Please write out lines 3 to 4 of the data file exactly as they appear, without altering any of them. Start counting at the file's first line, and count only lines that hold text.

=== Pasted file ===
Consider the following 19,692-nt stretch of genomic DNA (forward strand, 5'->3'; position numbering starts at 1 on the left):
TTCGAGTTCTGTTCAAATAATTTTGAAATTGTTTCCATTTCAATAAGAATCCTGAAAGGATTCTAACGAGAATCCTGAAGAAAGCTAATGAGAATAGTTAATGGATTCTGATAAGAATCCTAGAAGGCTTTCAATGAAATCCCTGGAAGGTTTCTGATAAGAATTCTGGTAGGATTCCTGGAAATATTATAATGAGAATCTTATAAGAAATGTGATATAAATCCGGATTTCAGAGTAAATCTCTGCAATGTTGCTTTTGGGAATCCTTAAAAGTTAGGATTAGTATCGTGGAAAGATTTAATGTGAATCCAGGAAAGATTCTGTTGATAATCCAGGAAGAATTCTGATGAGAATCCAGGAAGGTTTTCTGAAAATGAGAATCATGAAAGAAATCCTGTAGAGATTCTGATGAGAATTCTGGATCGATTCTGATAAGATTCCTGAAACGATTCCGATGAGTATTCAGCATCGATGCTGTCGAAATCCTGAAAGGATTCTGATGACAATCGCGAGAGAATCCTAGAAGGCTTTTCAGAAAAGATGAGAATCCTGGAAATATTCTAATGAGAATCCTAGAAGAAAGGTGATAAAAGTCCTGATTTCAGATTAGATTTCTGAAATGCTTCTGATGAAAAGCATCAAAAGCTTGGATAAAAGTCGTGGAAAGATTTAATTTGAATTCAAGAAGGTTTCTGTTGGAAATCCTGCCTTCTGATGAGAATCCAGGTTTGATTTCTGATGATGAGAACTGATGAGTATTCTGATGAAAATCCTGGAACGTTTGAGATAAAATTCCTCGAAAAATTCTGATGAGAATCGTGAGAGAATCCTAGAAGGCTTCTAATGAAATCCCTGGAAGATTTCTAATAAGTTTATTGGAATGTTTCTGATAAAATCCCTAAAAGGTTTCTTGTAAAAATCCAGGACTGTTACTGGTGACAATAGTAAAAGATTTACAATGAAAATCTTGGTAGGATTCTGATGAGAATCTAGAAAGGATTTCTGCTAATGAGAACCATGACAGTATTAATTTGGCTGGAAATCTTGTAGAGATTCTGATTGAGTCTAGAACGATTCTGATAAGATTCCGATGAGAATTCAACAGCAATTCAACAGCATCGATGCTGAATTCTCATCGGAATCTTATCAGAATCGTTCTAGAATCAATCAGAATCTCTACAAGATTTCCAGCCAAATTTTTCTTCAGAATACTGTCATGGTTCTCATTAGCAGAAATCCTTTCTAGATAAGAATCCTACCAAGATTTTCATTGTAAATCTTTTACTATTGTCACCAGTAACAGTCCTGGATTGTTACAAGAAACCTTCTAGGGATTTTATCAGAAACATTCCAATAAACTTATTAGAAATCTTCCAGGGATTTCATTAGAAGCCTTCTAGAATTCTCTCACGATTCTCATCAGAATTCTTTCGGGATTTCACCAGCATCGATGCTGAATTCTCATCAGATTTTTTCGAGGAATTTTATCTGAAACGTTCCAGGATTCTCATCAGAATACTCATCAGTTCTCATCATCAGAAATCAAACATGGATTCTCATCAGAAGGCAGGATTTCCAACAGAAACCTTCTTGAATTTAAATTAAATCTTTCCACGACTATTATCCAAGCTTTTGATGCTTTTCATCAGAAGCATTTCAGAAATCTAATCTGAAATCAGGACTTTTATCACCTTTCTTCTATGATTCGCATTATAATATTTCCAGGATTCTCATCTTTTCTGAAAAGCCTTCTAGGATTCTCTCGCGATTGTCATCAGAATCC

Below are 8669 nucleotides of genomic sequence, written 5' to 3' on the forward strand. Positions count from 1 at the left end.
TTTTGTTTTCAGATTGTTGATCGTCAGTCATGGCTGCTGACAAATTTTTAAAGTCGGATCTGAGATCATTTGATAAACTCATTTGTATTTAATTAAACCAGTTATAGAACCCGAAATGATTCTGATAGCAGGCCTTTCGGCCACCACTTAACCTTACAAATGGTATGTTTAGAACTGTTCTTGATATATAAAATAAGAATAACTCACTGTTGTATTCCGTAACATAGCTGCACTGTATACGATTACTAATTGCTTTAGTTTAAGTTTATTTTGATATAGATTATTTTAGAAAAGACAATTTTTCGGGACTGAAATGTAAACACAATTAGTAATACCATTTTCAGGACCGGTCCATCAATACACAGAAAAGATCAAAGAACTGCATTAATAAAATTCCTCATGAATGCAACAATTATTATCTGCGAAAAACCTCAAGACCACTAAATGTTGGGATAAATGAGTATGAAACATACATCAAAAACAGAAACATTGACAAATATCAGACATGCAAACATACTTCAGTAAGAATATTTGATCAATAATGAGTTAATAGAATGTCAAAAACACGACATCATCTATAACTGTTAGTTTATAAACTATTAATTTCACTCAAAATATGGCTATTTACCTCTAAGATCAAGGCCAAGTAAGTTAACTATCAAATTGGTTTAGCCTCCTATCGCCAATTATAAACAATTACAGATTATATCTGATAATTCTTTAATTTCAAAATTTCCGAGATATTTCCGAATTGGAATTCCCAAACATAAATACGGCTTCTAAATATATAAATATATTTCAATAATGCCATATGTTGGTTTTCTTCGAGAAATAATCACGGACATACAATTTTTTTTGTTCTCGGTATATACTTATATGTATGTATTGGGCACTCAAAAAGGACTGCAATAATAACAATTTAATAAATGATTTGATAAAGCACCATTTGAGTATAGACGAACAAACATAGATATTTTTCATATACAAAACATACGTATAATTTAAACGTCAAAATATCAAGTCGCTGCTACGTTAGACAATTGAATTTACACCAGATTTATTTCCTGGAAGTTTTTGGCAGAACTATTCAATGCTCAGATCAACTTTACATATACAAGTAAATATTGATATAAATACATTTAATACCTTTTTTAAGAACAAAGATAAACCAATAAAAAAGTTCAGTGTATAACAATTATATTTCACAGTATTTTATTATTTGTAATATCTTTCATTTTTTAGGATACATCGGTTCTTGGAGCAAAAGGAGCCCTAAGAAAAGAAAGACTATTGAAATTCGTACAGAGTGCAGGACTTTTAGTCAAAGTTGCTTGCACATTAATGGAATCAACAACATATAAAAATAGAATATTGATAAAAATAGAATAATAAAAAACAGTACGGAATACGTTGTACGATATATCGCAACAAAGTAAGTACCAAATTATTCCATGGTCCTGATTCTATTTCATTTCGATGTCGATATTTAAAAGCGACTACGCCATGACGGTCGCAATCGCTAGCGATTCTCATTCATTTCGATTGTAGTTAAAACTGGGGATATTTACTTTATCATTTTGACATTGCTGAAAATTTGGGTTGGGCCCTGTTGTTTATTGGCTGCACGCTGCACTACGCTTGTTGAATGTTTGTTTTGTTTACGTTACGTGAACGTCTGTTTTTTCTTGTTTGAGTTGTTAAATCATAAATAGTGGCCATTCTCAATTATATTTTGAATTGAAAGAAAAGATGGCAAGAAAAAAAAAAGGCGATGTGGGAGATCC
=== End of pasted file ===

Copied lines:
Below are 8669 nucleotides of genomic sequence, written 5' to 3' on the forward strand. Positions count from 1 at the left end.
TTTTGTTTTCAGATTGTTGATCGTCAGTCATGGCTGCTGACAAATTTTTAAAGTCGGATCTGAGATCATTTGATAAACTCATTTGTATTTAATTAAACCAGTTATAGAACCCGAAATGATTCTGATAGCAGGCCTTTCGGCCACCACTTAACCTTACAAATGGTATGTTTAGAACTGTTCTTGATATATAAAATAAGAATAACTCACTGTTGTATTCCGTAACATAGCTGCACTGTATACGATTACTAATTGCTTTAGTTTAAGTTTATTTTGATATAGATTATTTTAGAAAAGACAATTTTTCGGGACTGAAATGTAAACACAATTAGTAATACCATTTTCAGGACCGGTCCATCAATACACAGAAAAGATCAAAGAACTGCATTAATAAAATTCCTCATGAATGCAACAATTATTATCTGCGAAAAACCTCAAGACCACTAAATGTTGGGATAAATGAGTATGAAACATACATCAAAAACAGAAACATTGACAAATATCAGACATGCAAACATACTTCAGTAAGAATATTTGATCAATAATGAGTTAATAGAATGTCAAAAACACGACATCATCTATAACTGTTAGTTTATAAACTATTAATTTCACTCAAAATATGGCTATTTACCTCTAAGATCAAGGCCAAGTAAGTTAACTATCAAATTGGTTTAGCCTCCTATCGCCAATTATAAACAATTACAGATTATATCTGATAATTCTTTAATTTCAAAATTTCCGAGATATTTCCGAATTGGAATTCCCAAACATAAATACGGCTTCTAAATATATAAATATATTTCAATAATGCCATATGTTGGTTTTCTTCGAGAAATAATCACGGACATACAATTTTTTTTGTTCTCGGTATATACTTATATGTATGTATTGGGCACTCAAAAAGGACTGCAATAATAACAATTTAATAAATGATTTGATAAAGCACCATTTGAGTATAGACGAACAAACATAGATATTTTTCATATACAAAACATACGTATAATTTAAACGTCAAAATATCAAGTCGCTGCTACGTTAGACAATTGAATTTACACCAGATTTATTTCCTGGAAGTTTTTGGCAGAACTATTCAATGCTCAGATCAACTTTACATATACAAGTAAATATTGATATAAATACATTTAATACCTTTTTTAAGAACAAAGATAAACCAATAAAAAAGTTCAGTGTATAACAATTATATTTCACAGTATTTTATTATTTGTAATATCTTTCATTTTTTAGGATACATCGGTTCTTGGAGCAAAAGGAGCCCTAAGAAAAGAAAGACTATTGAAATTCGTACAGAGTGCAGGACTTTTAGTCAAAGTTGCTTGCACATTAATGGAATCAACAACATATAAAAATAGAATATTGATAAAAATAGAATAATAAAAAACAGTACGGAATACGTTGTACGATATATCGCAACAAAGTAAGTACCAAATTATTCCATGGTCCTGATTCTATTTCATTTCGATGTCGATATTTAAAAGCGACTACGCCATGACGGTCGCAATCGCTAGCGATTCTCATTCATTTCGATTGTAGTTAAAACTGGGGATATTTACTTTATCATTTTGACATTGCTGAAAATTTGGGTTGGGCCCTGTTGTTTATTGGCTGCACGCTGCACTACGCTTGTTGAATGTTTGTTTTGTTTACGTTACGTGAACGTCTGTTTTTTCTTGTTTGAGTTGTTAAATCATAAATAGTGGCCATTCTCAATTATATTTTGAATTGAAAGAAAAGATGGCAAGAAAAAAAAAAGGCGATGTGGGAGATCC